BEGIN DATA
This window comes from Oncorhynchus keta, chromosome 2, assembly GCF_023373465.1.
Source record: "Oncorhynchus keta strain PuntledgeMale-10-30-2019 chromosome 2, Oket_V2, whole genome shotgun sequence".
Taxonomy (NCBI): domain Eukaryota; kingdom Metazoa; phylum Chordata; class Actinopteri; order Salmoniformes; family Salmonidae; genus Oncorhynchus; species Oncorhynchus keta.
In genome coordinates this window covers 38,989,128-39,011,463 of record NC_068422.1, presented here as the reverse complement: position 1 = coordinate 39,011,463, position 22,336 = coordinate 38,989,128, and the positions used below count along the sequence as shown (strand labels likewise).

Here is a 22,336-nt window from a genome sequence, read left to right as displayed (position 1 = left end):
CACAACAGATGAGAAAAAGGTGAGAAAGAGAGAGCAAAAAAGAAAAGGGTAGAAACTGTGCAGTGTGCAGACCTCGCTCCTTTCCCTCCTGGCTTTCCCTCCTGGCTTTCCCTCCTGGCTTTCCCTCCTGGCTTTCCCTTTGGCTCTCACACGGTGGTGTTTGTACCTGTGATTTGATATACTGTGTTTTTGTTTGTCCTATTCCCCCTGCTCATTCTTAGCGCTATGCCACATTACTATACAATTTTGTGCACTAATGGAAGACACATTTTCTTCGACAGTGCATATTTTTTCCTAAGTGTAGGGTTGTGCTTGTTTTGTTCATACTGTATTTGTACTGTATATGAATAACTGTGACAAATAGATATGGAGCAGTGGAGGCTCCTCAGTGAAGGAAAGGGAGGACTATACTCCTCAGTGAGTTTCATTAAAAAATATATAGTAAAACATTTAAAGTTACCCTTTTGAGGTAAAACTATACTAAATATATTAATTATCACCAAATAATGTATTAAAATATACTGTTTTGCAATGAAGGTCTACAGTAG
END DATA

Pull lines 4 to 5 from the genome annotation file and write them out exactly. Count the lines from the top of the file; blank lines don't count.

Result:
In genome coordinates this window covers 38,989,128-39,011,463 of record NC_068422.1, presented here as the reverse complement: position 1 = coordinate 39,011,463, position 22,336 = coordinate 38,989,128, and the positions used below count along the sequence as shown (strand labels likewise).

Here is a 22,336-nt window from a genome sequence, read left to right as displayed (position 1 = left end):